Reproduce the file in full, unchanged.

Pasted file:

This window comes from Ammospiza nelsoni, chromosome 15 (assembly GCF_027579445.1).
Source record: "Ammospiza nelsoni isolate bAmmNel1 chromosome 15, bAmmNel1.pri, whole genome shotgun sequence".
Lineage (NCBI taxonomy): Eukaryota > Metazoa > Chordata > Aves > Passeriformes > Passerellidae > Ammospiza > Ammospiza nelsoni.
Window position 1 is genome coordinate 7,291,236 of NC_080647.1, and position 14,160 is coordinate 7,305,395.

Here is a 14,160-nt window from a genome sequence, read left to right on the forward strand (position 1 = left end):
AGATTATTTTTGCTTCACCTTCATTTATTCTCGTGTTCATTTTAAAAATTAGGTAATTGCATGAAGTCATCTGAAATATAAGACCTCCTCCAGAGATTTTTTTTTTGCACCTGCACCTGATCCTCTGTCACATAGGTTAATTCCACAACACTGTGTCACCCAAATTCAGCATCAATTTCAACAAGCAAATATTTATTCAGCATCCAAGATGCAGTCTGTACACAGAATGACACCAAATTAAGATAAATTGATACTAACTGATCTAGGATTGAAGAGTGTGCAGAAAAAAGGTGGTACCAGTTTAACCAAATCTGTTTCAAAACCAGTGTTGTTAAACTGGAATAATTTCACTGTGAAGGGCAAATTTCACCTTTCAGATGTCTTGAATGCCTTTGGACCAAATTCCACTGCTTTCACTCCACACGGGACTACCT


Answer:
This window comes from Ammospiza nelsoni, chromosome 15 (assembly GCF_027579445.1).
Source record: "Ammospiza nelsoni isolate bAmmNel1 chromosome 15, bAmmNel1.pri, whole genome shotgun sequence".
Lineage (NCBI taxonomy): Eukaryota > Metazoa > Chordata > Aves > Passeriformes > Passerellidae > Ammospiza > Ammospiza nelsoni.
Window position 1 is genome coordinate 7,291,236 of NC_080647.1, and position 14,160 is coordinate 7,305,395.

Here is a 14,160-nt window from a genome sequence, read left to right on the forward strand (position 1 = left end):
AGATTATTTTTGCTTCACCTTCATTTATTCTCGTGTTCATTTTAAAAATTAGGTAATTGCATGAAGTCATCTGAAATATAAGACCTCCTCCAGAGATTTTTTTTTTGCACCTGCACCTGATCCTCTGTCACATAGGTTAATTCCACAACACTGTGTCACCCAAATTCAGCATCAATTTCAACAAGCAAATATTTATTCAGCATCCAAGATGCAGTCTGTACACAGAATGACACCAAATTAAGATAAATTGATACTAACTGATCTAGGATTGAAGAGTGTGCAGAAAAAAGGTGGTACCAGTTTAACCAAATCTGTTTCAAAACCAGTGTTGTTAAACTGGAATAATTTCACTGTGAAGGGCAAATTTCACCTTTCAGATGTCTTGAATGCCTTTGGACCAAATTCCACTGCTTTCACTCCACACGGGACTACCT